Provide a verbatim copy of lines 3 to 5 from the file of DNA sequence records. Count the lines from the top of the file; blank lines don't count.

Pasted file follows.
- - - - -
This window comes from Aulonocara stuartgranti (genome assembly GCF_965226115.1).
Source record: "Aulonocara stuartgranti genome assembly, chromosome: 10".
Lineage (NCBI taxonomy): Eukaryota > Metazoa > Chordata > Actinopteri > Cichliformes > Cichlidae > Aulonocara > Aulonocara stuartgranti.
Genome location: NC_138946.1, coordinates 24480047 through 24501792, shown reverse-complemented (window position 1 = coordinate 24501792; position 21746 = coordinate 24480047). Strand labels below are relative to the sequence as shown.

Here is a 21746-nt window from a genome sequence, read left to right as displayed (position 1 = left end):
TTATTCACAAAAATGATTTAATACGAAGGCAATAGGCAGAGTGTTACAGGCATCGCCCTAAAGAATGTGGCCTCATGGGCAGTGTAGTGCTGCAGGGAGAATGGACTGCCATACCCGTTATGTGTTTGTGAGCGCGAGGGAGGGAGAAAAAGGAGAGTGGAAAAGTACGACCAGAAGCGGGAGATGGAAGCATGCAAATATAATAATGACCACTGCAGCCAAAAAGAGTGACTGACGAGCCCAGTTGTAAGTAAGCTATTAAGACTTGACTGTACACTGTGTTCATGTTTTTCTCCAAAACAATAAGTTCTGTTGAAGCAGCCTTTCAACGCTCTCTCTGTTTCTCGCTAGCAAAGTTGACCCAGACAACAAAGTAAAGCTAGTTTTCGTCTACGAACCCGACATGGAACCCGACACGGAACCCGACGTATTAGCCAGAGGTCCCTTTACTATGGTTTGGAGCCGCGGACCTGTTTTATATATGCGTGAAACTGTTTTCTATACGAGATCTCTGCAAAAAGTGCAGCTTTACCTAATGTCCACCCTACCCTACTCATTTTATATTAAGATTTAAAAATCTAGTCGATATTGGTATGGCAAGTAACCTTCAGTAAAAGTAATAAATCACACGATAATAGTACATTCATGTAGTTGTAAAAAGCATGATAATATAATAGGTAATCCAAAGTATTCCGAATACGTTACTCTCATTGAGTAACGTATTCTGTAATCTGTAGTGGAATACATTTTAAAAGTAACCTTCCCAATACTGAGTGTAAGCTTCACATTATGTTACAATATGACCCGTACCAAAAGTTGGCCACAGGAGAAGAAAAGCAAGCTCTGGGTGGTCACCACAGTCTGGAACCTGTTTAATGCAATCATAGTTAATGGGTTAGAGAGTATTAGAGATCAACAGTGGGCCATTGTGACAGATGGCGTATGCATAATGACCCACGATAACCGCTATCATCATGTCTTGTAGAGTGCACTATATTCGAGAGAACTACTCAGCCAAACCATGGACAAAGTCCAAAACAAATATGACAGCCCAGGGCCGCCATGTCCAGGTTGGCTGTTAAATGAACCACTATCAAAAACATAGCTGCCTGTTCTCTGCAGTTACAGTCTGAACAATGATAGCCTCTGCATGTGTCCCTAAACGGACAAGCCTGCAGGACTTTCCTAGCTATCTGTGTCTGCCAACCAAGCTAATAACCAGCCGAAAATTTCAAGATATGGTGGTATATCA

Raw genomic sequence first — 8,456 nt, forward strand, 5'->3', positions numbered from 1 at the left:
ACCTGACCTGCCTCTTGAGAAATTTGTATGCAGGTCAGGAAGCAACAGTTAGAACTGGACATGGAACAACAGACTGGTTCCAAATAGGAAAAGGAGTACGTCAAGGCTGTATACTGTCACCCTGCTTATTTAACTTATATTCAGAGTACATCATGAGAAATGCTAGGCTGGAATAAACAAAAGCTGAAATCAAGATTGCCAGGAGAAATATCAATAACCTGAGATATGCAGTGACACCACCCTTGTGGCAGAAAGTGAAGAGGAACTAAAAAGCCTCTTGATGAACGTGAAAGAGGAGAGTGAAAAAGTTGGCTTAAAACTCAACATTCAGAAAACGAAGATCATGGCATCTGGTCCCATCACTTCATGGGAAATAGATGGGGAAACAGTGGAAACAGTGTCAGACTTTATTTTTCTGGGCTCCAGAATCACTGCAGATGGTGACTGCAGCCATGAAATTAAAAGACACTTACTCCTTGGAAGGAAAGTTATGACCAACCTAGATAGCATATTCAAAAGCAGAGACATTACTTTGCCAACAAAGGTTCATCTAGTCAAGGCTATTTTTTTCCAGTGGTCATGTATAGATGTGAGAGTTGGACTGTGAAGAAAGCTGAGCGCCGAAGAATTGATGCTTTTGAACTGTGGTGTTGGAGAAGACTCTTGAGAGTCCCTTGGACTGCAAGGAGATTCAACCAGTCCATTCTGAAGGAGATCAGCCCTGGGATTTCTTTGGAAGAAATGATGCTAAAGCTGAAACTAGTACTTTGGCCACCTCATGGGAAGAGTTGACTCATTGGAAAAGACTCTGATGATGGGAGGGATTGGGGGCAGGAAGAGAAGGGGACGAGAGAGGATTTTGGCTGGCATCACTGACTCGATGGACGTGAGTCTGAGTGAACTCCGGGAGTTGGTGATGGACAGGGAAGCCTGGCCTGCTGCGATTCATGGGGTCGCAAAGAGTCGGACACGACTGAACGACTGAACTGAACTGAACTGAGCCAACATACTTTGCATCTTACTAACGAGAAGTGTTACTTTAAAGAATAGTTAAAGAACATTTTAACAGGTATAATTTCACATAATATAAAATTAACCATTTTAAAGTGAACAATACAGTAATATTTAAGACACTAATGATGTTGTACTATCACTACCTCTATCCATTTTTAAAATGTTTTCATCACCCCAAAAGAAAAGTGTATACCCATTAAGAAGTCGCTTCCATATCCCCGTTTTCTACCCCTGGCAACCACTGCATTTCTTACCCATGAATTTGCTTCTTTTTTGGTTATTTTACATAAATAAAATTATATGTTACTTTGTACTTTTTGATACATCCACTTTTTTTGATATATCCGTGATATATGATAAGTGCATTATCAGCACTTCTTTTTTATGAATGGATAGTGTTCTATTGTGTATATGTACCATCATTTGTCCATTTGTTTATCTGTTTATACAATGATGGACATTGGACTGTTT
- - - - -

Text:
Lineage (NCBI taxonomy): Eukaryota > Metazoa > Chordata > Actinopteri > Cichliformes > Cichlidae > Aulonocara > Aulonocara stuartgranti.
Genome location: NC_138946.1, coordinates 24480047 through 24501792, shown reverse-complemented (window position 1 = coordinate 24501792; position 21746 = coordinate 24480047). Strand labels below are relative to the sequence as shown.

Here is a 21746-nt window from a genome sequence, read left to right as displayed (position 1 = left end):